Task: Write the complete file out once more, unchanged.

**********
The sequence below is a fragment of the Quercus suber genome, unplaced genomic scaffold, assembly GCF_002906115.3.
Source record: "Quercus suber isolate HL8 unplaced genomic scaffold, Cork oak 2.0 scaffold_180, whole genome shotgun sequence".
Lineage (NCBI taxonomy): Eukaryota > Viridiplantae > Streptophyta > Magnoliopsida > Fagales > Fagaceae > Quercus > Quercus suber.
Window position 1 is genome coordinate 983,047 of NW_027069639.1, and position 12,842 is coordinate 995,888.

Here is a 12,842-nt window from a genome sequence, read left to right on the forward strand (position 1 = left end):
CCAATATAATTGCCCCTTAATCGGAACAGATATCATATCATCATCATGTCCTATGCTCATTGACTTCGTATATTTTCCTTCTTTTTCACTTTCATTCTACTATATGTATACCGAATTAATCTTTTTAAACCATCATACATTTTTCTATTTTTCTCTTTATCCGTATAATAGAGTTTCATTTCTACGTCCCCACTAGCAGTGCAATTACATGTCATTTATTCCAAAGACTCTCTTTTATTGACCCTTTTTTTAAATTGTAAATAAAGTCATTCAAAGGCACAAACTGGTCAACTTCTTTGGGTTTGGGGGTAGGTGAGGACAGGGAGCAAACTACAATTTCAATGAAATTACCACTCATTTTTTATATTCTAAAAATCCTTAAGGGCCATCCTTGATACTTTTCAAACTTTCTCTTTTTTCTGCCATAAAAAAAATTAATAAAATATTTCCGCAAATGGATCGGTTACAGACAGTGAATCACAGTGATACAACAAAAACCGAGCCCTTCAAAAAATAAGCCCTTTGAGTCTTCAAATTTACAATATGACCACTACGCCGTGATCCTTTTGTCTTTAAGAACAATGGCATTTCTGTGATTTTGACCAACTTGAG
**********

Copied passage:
The sequence below is a fragment of the Quercus suber genome, unplaced genomic scaffold, assembly GCF_002906115.3.
Source record: "Quercus suber isolate HL8 unplaced genomic scaffold, Cork oak 2.0 scaffold_180, whole genome shotgun sequence".
Lineage (NCBI taxonomy): Eukaryota > Viridiplantae > Streptophyta > Magnoliopsida > Fagales > Fagaceae > Quercus > Quercus suber.
Window position 1 is genome coordinate 983,047 of NW_027069639.1, and position 12,842 is coordinate 995,888.

Here is a 12,842-nt window from a genome sequence, read left to right on the forward strand (position 1 = left end):
CCAATATAATTGCCCCTTAATCGGAACAGATATCATATCATCATCATGTCCTATGCTCATTGACTTCGTATATTTTCCTTCTTTTTCACTTTCATTCTACTATATGTATACCGAATTAATCTTTTTAAACCATCATACATTTTTCTATTTTTCTCTTTATCCGTATAATAGAGTTTCATTTCTACGTCCCCACTAGCAGTGCAATTACATGTCATTTATTCCAAAGACTCTCTTTTATTGACCCTTTTTTTAAATTGTAAATAAAGTCATTCAAAGGCACAAACTGGTCAACTTCTTTGGGTTTGGGGGTAGGTGAGGACAGGGAGCAAACTACAATTTCAATGAAATTACCACTCATTTTTTATATTCTAAAAATCCTTAAGGGCCATCCTTGATACTTTTCAAACTTTCTCTTTTTTCTGCCATAAAAAAAATTAATAAAATATTTCCGCAAATGGATCGGTTACAGACAGTGAATCACAGTGATACAACAAAAACCGAGCCCTTCAAAAAATAAGCCCTTTGAGTCTTCAAATTTACAATATGACCACTACGCCGTGATCCTTTTGTCTTTAAGAACAATGGCATTTCTGTGATTTTGACCAACTTGAG